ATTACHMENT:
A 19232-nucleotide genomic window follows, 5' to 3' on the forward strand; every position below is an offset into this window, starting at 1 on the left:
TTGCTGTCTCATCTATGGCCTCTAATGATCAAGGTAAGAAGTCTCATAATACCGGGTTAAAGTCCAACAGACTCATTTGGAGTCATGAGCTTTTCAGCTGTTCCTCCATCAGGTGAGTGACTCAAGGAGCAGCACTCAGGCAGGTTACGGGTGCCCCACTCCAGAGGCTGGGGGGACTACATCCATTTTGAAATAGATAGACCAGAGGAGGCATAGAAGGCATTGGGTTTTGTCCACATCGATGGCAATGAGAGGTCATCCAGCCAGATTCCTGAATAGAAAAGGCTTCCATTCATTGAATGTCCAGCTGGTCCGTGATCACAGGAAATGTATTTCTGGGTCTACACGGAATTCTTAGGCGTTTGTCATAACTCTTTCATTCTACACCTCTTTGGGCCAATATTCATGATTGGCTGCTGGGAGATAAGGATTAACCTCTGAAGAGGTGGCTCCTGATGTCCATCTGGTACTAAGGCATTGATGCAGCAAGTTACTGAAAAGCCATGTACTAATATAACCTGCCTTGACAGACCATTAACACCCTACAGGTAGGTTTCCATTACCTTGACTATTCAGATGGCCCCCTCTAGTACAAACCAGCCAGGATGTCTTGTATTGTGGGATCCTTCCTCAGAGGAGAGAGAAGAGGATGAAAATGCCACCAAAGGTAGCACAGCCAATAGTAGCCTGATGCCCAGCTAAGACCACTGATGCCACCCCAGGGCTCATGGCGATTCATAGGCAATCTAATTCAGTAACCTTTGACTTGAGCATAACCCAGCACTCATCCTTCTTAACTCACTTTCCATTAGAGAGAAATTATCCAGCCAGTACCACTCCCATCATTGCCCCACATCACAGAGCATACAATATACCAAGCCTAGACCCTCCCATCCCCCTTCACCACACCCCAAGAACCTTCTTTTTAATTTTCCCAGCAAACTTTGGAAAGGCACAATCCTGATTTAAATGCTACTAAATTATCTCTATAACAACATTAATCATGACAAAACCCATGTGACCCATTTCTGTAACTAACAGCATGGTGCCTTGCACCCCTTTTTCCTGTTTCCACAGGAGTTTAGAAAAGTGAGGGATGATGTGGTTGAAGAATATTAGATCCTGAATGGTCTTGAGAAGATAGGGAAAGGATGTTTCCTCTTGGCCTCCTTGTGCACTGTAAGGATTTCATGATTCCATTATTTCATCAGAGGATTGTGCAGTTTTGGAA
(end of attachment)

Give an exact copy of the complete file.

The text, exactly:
A 19232-nucleotide genomic window follows, 5' to 3' on the forward strand; every position below is an offset into this window, starting at 1 on the left:
TTGCTGTCTCATCTATGGCCTCTAATGATCAAGGTAAGAAGTCTCATAATACCGGGTTAAAGTCCAACAGACTCATTTGGAGTCATGAGCTTTTCAGCTGTTCCTCCATCAGGTGAGTGACTCAAGGAGCAGCACTCAGGCAGGTTACGGGTGCCCCACTCCAGAGGCTGGGGGGACTACATCCATTTTGAAATAGATAGACCAGAGGAGGCATAGAAGGCATTGGGTTTTGTCCACATCGATGGCAATGAGAGGTCATCCAGCCAGATTCCTGAATAGAAAAGGCTTCCATTCATTGAATGTCCAGCTGGTCCGTGATCACAGGAAATGTATTTCTGGGTCTACACGGAATTCTTAGGCGTTTGTCATAACTCTTTCATTCTACACCTCTTTGGGCCAATATTCATGATTGGCTGCTGGGAGATAAGGATTAACCTCTGAAGAGGTGGCTCCTGATGTCCATCTGGTACTAAGGCATTGATGCAGCAAGTTACTGAAAAGCCATGTACTAATATAACCTGCCTTGACAGACCATTAACACCCTACAGGTAGGTTTCCATTACCTTGACTATTCAGATGGCCCCCTCTAGTACAAACCAGCCAGGATGTCTTGTATTGTGGGATCCTTCCTCAGAGGAGAGAGAAGAGGATGAAAATGCCACCAAAGGTAGCACAGCCAATAGTAGCCTGATGCCCAGCTAAGACCACTGATGCCACCCCAGGGCTCATGGCGATTCATAGGCAATCTAATTCAGTAACCTTTGACTTGAGCATAACCCAGCACTCATCCTTCTTAACTCACTTTCCATTAGAGAGAAATTATCCAGCCAGTACCACTCCCATCATTGCCCCACATCACAGAGCATACAATATACCAAGCCTAGACCCTCCCATCCCCCTTCACCACACCCCAAGAACCTTCTTTTTAATTTTCCCAGCAAACTTTGGAAAGGCACAATCCTGATTTAAATGCTACTAAATTATCTCTATAACAACATTAATCATGACAAAACCCATGTGACCCATTTCTGTAACTAACAGCATGGTGCCTTGCACCCCTTTTTCCTGTTTCCACAGGAGTTTAGAAAAGTGAGGGATGATGTGGTTGAAGAATATTAGATCCTGAATGGTCTTGAGAAGATAGGGAAAGGATGTTTCCTCTTGGCCTCCTTGTGCACTGTAAGGATTTCATGATTCCATTATTTCATCAGAGGATTGTGCAGTTTTGGAA